Rehrig Pacific has been raring to go, specifically in helping companies move their goods efficiently, for nearly 100 years. The family-owned company makes reusable plastic containers and pallets, crates, bins, and other storage and transport products for such industries as agriculture, bakery, beverage, dairy, and environmental and material handling. Its lineup includes flame-retardant, medium-duty, specialty, and nest-able features; all contain 100% recycled material. Rehrig Pacific operates six plants in the US, one in Mexico, and offices in Brazil, the UK, Europe, and Hong Kong, and a global network of licensees. Subsidiary Rehrig Penn Logistics offers tracking and recovery services for returnable packaging.
The economic downturn has dented demand for Rehrig Pacific products. Offsetting the slide, the company's logistics service division (RPL) in mid-2009 inked an agreement with National Beef Packing Company. Under the deal, RPL provides the meatpacker's Dodge City processing facility pooling services for a new Rehrig bin, designed to store and move meat more cost-effectively and with less risk of contamination than wooden counterparts. RPL's services (opened at a new site near the processing facility) encompass managing freight, and washing and repairing the bins, as well as deploying tracking technology to monitor bin movement, thereby enabling real-time inventory and supply chain management.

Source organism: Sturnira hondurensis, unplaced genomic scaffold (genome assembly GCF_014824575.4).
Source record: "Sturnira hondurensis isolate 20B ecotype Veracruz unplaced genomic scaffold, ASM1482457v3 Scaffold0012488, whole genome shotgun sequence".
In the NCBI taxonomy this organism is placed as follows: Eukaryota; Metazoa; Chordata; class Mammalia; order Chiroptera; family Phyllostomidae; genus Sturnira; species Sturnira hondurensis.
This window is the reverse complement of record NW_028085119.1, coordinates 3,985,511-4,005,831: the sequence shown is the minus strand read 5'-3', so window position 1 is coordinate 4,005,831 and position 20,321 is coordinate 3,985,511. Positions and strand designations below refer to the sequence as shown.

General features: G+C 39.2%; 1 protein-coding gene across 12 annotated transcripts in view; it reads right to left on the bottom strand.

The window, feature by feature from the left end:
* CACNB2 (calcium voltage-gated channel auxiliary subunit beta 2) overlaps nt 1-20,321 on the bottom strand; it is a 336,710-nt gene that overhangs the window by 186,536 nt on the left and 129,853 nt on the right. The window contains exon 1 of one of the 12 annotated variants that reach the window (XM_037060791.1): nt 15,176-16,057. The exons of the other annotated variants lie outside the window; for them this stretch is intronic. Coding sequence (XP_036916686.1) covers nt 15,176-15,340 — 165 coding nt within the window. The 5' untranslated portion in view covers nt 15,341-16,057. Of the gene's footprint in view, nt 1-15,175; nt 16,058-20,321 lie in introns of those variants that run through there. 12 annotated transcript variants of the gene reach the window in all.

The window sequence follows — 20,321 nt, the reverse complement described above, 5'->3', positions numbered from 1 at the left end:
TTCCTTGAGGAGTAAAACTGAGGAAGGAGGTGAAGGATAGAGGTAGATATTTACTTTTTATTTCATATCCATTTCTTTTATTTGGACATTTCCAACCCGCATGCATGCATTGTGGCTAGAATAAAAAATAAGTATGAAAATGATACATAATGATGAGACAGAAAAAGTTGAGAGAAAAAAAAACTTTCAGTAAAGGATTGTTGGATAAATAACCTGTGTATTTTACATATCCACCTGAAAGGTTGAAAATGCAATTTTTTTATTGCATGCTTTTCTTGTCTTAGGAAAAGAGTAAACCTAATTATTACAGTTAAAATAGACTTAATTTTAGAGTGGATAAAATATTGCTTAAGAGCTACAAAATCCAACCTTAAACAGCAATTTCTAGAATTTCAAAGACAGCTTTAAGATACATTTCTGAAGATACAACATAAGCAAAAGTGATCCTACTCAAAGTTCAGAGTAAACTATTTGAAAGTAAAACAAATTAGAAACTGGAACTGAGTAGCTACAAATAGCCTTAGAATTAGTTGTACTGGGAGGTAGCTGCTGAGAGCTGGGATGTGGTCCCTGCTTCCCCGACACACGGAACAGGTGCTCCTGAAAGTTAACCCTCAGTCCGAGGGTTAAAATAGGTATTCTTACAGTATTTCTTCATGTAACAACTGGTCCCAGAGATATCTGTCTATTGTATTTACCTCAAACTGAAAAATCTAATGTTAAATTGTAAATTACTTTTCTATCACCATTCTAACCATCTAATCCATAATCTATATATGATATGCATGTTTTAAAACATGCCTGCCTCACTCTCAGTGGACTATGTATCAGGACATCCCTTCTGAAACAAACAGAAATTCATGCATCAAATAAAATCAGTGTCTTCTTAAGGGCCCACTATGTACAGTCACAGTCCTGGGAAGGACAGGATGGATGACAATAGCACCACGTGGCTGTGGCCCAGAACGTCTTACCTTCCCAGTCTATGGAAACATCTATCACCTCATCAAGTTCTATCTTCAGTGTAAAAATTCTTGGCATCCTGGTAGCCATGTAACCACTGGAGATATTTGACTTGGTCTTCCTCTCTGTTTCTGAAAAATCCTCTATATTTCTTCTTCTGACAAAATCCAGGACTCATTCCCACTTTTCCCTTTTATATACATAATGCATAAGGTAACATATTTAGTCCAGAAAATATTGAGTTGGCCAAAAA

Rehrig Pacific has also responded to the turbulent business environment by preserving its investment in product research and development. Its stream of patented introductions offers new and improved functionality, saving customers time, money, and space. Simultaneously, the company has cut cost by consolidating manufacturing operations. At the end of 2008, Rehrig Pacific closed its plant in Raymond, New Hampshire, and transferred the facility's injection molding equipment and production to one in Erie, Pennsylvania. The Raymond plant had been in operation for more than 30 years.
Rehrig Pacific was formed in 1913 as a manufacturer of wooden milk crates. In the 1930s, the company became a metals manufacturing company and made crates from wire until the 1960s, when it moved into the plastics business. – less